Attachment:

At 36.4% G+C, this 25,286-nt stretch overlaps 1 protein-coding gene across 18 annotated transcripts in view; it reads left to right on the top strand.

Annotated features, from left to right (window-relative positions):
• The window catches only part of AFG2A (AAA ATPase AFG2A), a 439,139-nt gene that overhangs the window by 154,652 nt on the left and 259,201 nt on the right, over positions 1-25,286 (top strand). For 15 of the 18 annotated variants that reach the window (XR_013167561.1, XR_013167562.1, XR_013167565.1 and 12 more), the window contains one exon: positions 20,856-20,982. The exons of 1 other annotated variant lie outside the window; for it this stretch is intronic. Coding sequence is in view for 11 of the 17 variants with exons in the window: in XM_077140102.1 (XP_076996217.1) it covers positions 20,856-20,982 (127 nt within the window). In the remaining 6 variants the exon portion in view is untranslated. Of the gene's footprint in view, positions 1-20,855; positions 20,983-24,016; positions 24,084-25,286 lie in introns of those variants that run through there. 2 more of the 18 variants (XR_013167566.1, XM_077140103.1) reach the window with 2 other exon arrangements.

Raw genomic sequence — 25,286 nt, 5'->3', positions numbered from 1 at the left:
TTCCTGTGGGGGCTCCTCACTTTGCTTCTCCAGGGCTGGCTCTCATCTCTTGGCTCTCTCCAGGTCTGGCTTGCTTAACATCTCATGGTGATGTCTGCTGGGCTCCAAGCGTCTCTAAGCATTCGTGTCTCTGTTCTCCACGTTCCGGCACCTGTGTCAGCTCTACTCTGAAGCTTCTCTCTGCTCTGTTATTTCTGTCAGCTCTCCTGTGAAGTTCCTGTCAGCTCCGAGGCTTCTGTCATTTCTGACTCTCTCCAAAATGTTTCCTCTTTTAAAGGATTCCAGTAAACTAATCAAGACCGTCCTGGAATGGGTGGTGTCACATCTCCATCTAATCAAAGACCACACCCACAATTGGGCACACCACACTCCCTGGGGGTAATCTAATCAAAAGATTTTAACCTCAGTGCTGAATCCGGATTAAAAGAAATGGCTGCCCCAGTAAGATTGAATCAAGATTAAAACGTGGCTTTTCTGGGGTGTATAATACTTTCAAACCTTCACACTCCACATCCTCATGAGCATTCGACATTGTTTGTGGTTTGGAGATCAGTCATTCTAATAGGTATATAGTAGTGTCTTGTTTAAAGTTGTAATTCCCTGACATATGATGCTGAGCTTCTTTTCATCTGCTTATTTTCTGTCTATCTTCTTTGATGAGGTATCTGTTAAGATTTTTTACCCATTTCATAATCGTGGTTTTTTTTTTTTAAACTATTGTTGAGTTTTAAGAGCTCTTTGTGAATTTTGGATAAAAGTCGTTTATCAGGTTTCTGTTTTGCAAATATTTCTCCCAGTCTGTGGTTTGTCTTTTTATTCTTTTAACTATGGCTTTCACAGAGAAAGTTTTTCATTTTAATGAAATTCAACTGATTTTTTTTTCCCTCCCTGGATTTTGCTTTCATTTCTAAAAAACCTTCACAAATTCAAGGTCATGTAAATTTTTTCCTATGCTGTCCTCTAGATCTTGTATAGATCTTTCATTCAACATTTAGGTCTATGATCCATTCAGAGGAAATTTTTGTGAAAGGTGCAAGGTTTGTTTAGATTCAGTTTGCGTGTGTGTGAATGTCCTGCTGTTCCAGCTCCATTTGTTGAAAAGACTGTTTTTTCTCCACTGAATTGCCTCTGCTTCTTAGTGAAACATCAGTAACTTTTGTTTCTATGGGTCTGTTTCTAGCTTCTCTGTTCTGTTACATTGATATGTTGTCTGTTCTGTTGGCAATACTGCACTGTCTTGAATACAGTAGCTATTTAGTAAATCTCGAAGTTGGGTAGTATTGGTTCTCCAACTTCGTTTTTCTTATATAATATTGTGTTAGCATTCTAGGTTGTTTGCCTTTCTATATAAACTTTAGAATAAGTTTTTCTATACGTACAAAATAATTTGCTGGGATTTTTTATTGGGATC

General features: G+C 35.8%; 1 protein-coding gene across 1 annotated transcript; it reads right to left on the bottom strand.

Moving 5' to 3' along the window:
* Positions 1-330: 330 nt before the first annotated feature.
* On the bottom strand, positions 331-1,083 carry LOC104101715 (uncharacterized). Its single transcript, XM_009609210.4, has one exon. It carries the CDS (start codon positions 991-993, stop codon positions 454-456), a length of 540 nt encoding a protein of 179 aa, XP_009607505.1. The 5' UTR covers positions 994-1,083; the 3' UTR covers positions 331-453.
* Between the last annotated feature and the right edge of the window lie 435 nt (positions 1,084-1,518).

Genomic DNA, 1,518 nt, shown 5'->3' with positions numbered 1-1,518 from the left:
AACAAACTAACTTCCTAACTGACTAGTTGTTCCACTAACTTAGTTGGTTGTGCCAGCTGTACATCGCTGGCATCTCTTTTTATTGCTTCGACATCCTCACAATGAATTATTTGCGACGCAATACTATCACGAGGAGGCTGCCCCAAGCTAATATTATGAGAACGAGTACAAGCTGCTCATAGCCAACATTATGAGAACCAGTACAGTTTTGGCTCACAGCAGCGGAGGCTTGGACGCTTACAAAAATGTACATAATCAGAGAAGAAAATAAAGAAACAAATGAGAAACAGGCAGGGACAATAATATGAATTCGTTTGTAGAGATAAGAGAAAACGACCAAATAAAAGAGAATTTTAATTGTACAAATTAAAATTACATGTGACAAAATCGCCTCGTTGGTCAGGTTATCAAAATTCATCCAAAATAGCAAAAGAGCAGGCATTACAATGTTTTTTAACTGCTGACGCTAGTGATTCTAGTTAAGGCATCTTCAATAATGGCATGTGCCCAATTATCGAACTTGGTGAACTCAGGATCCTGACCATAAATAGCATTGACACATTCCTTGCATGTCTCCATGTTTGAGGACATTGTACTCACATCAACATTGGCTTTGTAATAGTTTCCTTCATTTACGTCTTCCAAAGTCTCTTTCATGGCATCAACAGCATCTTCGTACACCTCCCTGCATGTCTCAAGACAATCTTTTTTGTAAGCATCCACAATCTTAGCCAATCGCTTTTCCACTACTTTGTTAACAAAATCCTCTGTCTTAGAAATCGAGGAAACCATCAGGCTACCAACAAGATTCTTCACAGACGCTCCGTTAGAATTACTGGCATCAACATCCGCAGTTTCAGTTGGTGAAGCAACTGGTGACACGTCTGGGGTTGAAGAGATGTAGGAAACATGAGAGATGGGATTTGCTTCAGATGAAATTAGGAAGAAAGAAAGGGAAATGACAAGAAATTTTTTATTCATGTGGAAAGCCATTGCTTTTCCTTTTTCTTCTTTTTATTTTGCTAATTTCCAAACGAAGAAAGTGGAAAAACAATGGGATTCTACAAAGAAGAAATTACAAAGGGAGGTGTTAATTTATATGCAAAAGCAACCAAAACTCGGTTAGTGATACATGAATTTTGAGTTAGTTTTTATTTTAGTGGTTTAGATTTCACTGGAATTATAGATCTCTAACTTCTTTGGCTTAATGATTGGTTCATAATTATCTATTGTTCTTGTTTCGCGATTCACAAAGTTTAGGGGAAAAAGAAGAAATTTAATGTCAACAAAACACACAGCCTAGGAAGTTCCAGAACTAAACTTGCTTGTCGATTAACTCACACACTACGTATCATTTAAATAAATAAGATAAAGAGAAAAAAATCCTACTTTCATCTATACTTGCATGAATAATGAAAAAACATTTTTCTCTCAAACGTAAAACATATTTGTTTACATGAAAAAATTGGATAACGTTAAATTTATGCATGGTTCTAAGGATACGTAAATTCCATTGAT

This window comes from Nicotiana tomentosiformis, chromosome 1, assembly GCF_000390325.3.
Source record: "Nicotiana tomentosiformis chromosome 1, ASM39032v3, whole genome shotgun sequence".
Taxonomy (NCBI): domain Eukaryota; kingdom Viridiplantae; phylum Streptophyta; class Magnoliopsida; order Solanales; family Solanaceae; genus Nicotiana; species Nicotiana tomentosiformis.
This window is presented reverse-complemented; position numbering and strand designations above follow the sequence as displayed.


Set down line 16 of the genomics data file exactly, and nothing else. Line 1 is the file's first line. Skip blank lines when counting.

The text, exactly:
This window is presented reverse-complemented; position numbering and strand designations above follow the sequence as displayed.